l'india relazione in lingua inglese



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The Republic of India (Hindi: भारत गणराज्य Bhārat Gaṇarājya), commonly known as India, is a country in South Asia. It is the seventh-largest country by geographical area, the second most populous country, and the most populous liberal democracy in the world. India has a coastline of over seven thousand kilometres, bounded by the Indian Ocean on the south, the Arabian Sea on the west, and the Bay of Bengal on the east. India borders Pakistan to the west;[1] the People's Republic of China, Nepal and Bhutan to the north-east; and Bangladesh and Myanmar to the east. In the Indian Ocean, India is in the vicinity of Sri Lanka, Maldives and Indonesia.
Home to the Indus Valley Civilization and a region of historic trade routes and vast empires, the Indian subcontinent was identified with its commercial and cultural wealth for much of its long history. Four major world religions, Hinduism, Buddhism, Jainism and Sikhism originated here, while Islam Christianity, Judaism and Zoroastrianism arrived in the first millennium CE and shaped India's variegated culture. Gradually annexed by the British East India Company from the early 18th century and colonised by Great Britain from the mid-19th century, India became a modern nation-state in 1947 after a struggle findependencemarked by widespread use of nonviolent resistance as a means of social protest.
With the world's fourth largest economy in purchasing power and the second fastest growing large economy, India has made rapid progress in the last decade, especially in information technology. Although India's standard of living is projected to rise sharply in the next half-century, it currently battles high levels of poverty, persistent malnutrition, and environmental degradation. A multi-lingual, multi-ethnic society, India is also home to a diversity of wildlife in a variety of protected habitats.
Stone Age rock shelters with paintings at Bhimbetka in Madhya Pradesh are the earliest known traces of human life in India. The first known permanent settlements appeared over 9,000 years ago and gradually developed into the Indus Valley Civilization, dating back to 3300 BCE in western India. It was followed by the Vedic Civilisation, which laid the foundations of Hinduism and other cultural aspects of early Indian society. From around 550 BCE, many independent kingdoms and republics known as the Mahajanapadas were established across the country.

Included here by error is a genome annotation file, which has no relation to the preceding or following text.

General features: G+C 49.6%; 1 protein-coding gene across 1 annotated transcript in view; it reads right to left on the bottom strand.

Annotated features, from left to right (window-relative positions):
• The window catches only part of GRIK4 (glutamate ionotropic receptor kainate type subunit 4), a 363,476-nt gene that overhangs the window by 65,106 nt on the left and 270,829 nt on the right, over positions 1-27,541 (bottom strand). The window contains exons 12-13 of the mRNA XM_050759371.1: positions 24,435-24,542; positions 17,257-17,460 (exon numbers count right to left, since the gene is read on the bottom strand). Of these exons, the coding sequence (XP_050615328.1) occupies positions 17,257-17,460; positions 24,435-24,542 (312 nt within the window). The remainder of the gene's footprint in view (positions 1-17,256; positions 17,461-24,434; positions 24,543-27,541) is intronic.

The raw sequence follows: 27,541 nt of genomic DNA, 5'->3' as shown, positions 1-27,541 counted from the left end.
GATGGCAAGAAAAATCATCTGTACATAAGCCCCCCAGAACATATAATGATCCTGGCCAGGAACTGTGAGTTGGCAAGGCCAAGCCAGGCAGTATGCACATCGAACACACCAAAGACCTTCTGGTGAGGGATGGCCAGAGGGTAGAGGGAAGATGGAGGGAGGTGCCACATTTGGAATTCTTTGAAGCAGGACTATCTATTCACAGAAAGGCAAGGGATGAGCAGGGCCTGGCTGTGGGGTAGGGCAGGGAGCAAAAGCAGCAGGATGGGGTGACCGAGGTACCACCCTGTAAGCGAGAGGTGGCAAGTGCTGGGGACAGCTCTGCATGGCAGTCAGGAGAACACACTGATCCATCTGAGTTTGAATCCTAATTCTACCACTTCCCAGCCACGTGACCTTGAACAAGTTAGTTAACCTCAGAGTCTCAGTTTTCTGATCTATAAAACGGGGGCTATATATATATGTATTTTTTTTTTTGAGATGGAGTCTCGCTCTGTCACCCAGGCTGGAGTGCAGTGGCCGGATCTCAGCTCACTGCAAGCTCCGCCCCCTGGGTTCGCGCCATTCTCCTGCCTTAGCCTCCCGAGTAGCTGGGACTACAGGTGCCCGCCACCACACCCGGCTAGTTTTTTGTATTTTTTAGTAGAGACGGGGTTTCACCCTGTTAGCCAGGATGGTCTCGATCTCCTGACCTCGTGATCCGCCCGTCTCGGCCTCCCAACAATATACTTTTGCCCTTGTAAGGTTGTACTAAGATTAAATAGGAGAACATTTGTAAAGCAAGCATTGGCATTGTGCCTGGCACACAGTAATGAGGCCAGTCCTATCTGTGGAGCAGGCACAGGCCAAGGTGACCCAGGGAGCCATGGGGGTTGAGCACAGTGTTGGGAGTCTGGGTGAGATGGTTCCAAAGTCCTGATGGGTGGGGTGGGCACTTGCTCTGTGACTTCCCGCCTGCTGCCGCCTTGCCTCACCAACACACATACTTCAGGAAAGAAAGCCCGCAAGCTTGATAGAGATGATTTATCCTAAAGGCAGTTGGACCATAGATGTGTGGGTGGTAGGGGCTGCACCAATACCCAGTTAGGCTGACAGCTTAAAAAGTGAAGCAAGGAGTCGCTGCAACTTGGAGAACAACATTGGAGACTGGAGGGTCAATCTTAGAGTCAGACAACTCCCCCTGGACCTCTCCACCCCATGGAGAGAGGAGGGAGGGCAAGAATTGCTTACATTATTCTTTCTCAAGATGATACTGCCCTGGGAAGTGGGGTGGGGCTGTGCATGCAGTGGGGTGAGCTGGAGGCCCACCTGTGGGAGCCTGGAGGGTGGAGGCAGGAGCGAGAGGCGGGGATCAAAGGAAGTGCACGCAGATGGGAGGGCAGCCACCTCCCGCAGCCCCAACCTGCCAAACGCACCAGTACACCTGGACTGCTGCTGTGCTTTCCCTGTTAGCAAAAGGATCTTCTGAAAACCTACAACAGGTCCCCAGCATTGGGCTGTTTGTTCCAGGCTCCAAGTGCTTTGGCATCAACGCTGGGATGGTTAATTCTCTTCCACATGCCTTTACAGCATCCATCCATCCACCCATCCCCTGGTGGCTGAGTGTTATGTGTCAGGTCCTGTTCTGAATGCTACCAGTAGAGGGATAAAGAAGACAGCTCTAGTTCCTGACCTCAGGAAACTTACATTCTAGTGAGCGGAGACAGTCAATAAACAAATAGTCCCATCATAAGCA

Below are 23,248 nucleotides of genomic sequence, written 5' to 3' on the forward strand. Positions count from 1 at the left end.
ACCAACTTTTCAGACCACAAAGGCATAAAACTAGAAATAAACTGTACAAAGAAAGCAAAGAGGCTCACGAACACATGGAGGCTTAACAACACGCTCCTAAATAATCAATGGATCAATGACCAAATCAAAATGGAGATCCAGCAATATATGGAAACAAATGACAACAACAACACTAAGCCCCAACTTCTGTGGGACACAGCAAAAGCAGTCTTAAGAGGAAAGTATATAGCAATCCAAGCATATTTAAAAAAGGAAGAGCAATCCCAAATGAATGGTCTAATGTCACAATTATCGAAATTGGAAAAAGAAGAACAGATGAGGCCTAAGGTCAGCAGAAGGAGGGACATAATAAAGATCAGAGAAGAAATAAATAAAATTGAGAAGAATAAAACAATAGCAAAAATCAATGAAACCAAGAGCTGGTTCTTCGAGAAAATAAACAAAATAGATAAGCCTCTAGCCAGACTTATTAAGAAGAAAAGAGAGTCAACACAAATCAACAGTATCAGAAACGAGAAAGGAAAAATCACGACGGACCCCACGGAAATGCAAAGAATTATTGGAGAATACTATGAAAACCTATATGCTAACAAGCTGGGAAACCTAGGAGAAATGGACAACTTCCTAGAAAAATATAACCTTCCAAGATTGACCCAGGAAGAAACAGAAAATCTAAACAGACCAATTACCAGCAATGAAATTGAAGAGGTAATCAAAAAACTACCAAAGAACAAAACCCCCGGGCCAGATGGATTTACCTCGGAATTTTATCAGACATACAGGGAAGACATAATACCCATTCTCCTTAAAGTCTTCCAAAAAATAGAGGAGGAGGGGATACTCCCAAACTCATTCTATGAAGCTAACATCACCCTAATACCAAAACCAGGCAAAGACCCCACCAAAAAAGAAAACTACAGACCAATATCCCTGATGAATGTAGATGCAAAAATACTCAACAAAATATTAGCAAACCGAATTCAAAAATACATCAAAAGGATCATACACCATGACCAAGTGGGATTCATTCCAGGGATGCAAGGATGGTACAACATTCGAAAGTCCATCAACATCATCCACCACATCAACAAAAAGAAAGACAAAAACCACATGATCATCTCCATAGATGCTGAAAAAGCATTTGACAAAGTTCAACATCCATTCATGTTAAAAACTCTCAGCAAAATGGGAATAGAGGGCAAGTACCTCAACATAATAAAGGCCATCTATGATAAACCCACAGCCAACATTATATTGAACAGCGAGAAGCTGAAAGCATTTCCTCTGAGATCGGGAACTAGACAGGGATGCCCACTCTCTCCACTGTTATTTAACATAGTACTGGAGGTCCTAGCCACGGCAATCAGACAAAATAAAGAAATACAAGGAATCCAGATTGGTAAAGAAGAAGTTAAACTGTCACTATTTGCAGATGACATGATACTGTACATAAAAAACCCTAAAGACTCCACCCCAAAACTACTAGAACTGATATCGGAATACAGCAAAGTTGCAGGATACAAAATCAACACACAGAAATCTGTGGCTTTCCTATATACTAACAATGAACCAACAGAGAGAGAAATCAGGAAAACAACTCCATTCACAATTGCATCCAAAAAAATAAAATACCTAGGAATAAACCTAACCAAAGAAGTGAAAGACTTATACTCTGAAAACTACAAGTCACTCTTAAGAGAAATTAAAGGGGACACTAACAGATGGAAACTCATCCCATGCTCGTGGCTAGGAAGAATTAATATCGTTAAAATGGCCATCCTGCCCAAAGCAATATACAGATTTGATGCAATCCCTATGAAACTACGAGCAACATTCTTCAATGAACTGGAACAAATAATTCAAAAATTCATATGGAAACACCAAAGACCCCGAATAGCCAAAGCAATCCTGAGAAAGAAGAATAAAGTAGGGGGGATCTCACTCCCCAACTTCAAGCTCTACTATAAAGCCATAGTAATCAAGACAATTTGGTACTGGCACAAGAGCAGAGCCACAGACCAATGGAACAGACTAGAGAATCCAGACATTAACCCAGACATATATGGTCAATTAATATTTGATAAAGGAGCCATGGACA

The empire built by the Maurya dynasty under Emperor Ashoka united most of modern South Asia in third century BCE. From 180 BCE, a series of invasions from Central Asia followed, including those led by the Indo-Greeks, Indo-Scythians, Indo-Parthians and Kushans in the northwestern Indian Subcontinent. From the third century CE, the dynasty oversaw the period referred to as ancient India's "Golden Age." While the north had larger, fewer kingdoms, the south had several dynasties such as the Chalukyas, Cholas, Pallavas and Pandyas, which overlapped in time and space. Science, engineering, art, literature, astronomy, and philosophy flourished under the patronage of these kings. Following invasions from Central Asia between the tenth and twelfth centuries, much of north India came under the rule of the Delhi Sultanate, and later the Mughal dynasty. Mughal emperors gradually expanded their kingdoms to cover large parts of the subcontinent. Nevertheless, several indigenous kingdoms, such as the Vijayanagara Empire, flourished, especially in the south. In the seventeenth and eighteenth century, the Mughal supremacy declined and the Maratha Empire became the dominant power. From the sixteenth century, several European countries, including Portugal Netherlands, France and the United Kingdom started arriving as traders and later took advantage of the fractious nature of relations between the kingdoms to establish colonies in the country. By 1856, most of India was under the control of the British East India Company. A year later, a nationwide insurrection of rebelling military units and kingdoms, variously referred to as the Fir Indian Independenceor Sepoy Mutiny, seriously challenged British rule but eventually failed. As a consequence, India came under the direct control of the British Crown as a colony of the British Empire. In the early twentieth century, a nationwide struggle for independence was launched by the Indian National Congress, largely led by Mahatma Gandhi. Millions of protesters engaged in mass campaigns of civil disobedience with a commitment to ahimsa or non-violence. Finally, on 15 August 1947, India gained independence from British rule, but not before losing its Muslim-majority areas which were carved out into the separate nation-state of Pakistan. Three years later, on 26 January 1950, India chose to be a republic, and a new Constitution came into effect.